Bulk Delete in Parent-Child Tables


As has been mentioned previously (see here, here, and here, for example), bulk operations in Bubble are not performant. Even the recommended approach of recursive back-end workflows on a list are a frequent source of Bubble’s grating “Workflow Error - Sorry we ran into a bug. Try back later”. This log message shows up for lists larger than a few hundred items during execution of workflows with immediate iteration. From our experience this log message is actually a symptom of back-end capacity limits timing out a workflow, and not an actual error in any workflow. Even Bubble’s own documentation cautions against the liberal use of making changes to large lists.

Parent-child relationships between database tables in Bubble offer a special case of this problem. In this case we want deletion of a single parent record to cascade to the deletion of a (very) large number of child records. We have been able to successfully “hack” a solution that satisfies the following constraints:

  1. Bulk deletes of the child records of a parent record have to look immediate on the front-end.
  2. Actual garbage collection needs to be throttled and deferred to off peak load times. Even if it takes hours behind the scenes.
  3. We cannot rely on directly modifying any fields, because of the capacity limitations of back-end bulk workflows.


We have experimented, and failed to varying degrees, with six different techniques:

  1. The obvious, delete a list of things. When used on the client-side, with sufficiently large lists this will hang the browser. On the server-side we frequently hit the ambiguous “Workflow Error - Sorry” message. When there are more than a few hundred records we find that workflow will fail on about 20% of the list items.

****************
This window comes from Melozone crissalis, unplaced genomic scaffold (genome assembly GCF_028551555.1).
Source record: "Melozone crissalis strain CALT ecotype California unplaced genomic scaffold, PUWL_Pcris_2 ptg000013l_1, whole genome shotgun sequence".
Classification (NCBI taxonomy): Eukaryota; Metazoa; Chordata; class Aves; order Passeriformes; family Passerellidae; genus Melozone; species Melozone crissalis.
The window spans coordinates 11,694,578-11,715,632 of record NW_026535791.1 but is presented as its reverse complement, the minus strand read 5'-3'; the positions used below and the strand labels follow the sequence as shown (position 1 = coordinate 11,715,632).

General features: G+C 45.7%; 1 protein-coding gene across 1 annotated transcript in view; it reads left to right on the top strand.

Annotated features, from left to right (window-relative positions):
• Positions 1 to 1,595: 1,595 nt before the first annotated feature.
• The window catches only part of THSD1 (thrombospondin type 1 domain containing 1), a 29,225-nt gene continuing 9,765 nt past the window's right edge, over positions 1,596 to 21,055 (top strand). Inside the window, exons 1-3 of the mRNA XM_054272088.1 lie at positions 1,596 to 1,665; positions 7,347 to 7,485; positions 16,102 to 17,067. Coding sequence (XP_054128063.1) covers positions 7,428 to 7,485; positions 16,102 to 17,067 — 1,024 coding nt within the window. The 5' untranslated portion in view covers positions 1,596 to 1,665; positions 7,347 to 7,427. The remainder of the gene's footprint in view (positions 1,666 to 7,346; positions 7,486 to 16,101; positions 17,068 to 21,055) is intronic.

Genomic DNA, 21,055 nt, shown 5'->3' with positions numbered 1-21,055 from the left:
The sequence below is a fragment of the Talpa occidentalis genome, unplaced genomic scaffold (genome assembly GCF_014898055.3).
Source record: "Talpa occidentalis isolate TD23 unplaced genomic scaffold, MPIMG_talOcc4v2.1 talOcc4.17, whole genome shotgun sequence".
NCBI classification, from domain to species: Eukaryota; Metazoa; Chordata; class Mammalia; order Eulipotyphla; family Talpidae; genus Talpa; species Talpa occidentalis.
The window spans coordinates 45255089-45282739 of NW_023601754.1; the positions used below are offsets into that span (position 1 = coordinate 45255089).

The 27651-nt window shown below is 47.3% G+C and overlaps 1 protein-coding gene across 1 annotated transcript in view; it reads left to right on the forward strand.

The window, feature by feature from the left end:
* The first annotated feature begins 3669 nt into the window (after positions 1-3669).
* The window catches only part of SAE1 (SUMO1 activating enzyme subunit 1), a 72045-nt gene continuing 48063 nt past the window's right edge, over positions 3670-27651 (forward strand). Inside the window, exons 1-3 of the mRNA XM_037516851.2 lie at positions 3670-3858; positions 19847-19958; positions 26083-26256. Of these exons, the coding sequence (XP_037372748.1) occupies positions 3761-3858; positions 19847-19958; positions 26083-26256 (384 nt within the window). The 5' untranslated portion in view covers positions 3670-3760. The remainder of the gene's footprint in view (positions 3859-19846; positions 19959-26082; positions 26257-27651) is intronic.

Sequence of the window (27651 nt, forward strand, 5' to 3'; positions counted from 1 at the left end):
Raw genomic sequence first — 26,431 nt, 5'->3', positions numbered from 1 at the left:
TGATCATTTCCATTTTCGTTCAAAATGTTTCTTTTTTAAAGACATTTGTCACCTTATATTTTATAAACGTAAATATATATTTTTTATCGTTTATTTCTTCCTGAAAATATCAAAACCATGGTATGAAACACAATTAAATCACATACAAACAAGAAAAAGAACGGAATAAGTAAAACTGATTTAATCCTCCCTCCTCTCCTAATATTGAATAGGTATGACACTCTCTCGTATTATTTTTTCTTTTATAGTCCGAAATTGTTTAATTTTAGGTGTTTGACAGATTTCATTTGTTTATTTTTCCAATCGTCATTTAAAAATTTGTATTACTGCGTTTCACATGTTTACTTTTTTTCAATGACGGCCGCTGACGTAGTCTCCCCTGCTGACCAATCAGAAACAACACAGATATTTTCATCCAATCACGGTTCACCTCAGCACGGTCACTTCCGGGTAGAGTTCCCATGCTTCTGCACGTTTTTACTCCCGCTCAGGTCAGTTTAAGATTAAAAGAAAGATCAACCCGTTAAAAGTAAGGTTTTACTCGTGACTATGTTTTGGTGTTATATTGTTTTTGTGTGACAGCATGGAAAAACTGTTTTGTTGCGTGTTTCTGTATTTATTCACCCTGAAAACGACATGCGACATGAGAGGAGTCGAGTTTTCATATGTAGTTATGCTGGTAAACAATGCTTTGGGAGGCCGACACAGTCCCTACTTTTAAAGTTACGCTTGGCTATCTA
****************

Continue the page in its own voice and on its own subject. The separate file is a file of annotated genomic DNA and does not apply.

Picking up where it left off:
2. Next we tied flagging records for eventual garbage collection using make changes to a list of things. This faces the same issues. Either hanging the browser on the front-end. Or failing on about 20% of records when run on batches larger than a few hundred.
  3. We tried to schedule a workflow on a list, where the workflow deletes each item. Again the same 20% failure rate above a few hundred records.
  4. We tried to schedule a workflow on a list flagging records for eventual garbage collection. We still hit the 20% failure rate above a few hundred records.
  5. We next set up a recursive workflow where each iteration was run immediately, deleting the items on the list. Even with explicit recursion the deletes failed about 20% of the time when the list was more than a few hundred records.
  6. Finally we tried recursive workflows with immediate iteration to flag for eventual garbage collection. This attempt resulted in the same 20% failure rate.

Our only success was to explicitly iterate operations with a one second delay between iterations, and between all other workflow invocations for good measure.

This presented us with a problem. How do we signal to the front-end user that the child records are at least intended for deletion, when the only way to ensure deletion was to introduce a one second delay into every workflow invocation?